The second reason motivating the sexual-emotion split, relates to a felt need amongst those engaged in casual sexual relations, so I speculate, to defend themselves from the unwanted emotional consequences they feel and fear might arise from their intimate, compromising actions with relative strangers. Even though I’ll be coming inside of her; even though I’ll be penetrated by his phallus, none of this will hurt me. After all, it’s only physical. My heart I defend behind a wall of confident disassociation. Until such time, of course, as I choose to open it to someone, or more adventurously to those, I share my bed with. In this regard, I am reminded, as an extreme example of this split, I grant, of how many prostitutes (or so I hear?), while they will happily have all and every orifice phallically serviced to procure money, will not allow their clients to kiss them on the lips. The irony that this defensiveness implies, on the contrary, - that a link between sex and love is unwittingly acknowledged by the very people who might deny it - should not go unnoted, I feel.

The third reason relates to a recognition that, given the relatively loveless nature of our contemporay, highly disappointing world, feelings of love in general between the people that one meets are seldom experienced. If one is only to have sex with people you meet whom you also happen to love, so it might be thought, you would not have very much sex with anyone.

People can, and perhaps will, believe that sex and love are separate. Perhaps for them they really are. Ultimately, I can only speak for myself.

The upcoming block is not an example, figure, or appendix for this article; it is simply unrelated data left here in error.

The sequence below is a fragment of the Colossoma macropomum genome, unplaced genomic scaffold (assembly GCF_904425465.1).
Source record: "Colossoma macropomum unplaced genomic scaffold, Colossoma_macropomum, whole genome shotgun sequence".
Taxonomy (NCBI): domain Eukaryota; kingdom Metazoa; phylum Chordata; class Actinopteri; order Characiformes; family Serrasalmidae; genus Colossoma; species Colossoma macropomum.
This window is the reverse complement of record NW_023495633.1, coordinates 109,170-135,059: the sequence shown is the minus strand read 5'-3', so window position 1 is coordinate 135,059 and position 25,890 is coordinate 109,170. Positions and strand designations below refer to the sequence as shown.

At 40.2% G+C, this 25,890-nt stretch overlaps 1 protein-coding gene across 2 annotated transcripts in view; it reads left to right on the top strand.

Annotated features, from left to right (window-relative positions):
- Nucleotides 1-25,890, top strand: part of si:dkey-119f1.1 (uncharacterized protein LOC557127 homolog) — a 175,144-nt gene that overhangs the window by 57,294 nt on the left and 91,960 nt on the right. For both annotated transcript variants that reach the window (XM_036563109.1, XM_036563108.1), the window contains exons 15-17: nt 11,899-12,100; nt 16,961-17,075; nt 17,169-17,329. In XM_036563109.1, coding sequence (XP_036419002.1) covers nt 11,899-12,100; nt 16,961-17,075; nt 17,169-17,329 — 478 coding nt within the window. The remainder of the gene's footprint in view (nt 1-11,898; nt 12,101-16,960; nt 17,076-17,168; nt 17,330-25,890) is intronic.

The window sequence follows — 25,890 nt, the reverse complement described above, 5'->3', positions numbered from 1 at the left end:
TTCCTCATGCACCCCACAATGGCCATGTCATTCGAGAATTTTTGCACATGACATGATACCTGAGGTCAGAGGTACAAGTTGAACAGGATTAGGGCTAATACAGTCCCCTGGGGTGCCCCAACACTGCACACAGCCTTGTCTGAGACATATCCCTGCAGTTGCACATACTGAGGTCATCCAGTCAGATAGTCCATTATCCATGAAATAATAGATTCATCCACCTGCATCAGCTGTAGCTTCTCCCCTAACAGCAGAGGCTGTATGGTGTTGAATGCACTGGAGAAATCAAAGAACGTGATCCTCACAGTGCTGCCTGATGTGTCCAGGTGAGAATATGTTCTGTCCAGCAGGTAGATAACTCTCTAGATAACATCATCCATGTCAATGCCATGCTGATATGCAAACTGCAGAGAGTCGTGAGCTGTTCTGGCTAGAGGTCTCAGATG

Speaking personally (yawn, cringe, shudder), and maybe it’s just me, what can I say? That I cannot imagine not feeling an emotional bond, at least of some kind, with a woman I might come to sleep with; just as I know that I do feel emotional connections, at least of some kind, and always a special kind, with the relatively few women that I have slept with. I can see how I might want to deny this in order to cope with certain unfortunate realities, but this wouldn’t make the denial true, would it?

This does not mean, as it happens, that I am angling after imitating or recycling Paul’s threatening implications regarding the iniquities of extra marital sex, in case you were wondering. It just means that I was saying what I said: that I do not believe that sex and love are separate.

* I realise that feelings of love have not always been considered a prerequisite for matrimony, and that considerations of family status and connections, the right religion and good health, have often been far more important, whenever arranged marriages were the rule, at least, and especially in the higher classes. In any case, I speak of marriage in relation to sex as it is understood in Occidental Christendom today.

2 comments:

Reluctant Blogger said...

What an interesting piece.

I think I broadly agree with you. I have never had sex without love but that is probably because I have a complicated background when it comes to sex. I can imagine that had things been different I might have had sex (a one night stand type of thing) if I had got drunk - you get to feel all emotional and affectionate in a drunken state but that is NOT love. But I've never done it nor will I.

I don't think I am good at love without sex either. I love my children and some friends without desire but that is different surely. I find my heart withers a bit if sexual desire dries up.

Fascinating anyway.

Jonathan said...

Well, Love is a multicoloured bird; and each feather of a different colour is a different love.

I know what you mean how a certain kind of love needs sex (or is it at least physical intimacy/closeness?)

Love of friends and children is just as much love as is sexual, romantic love, its just a differnt kind.

Whyt are you reluctant?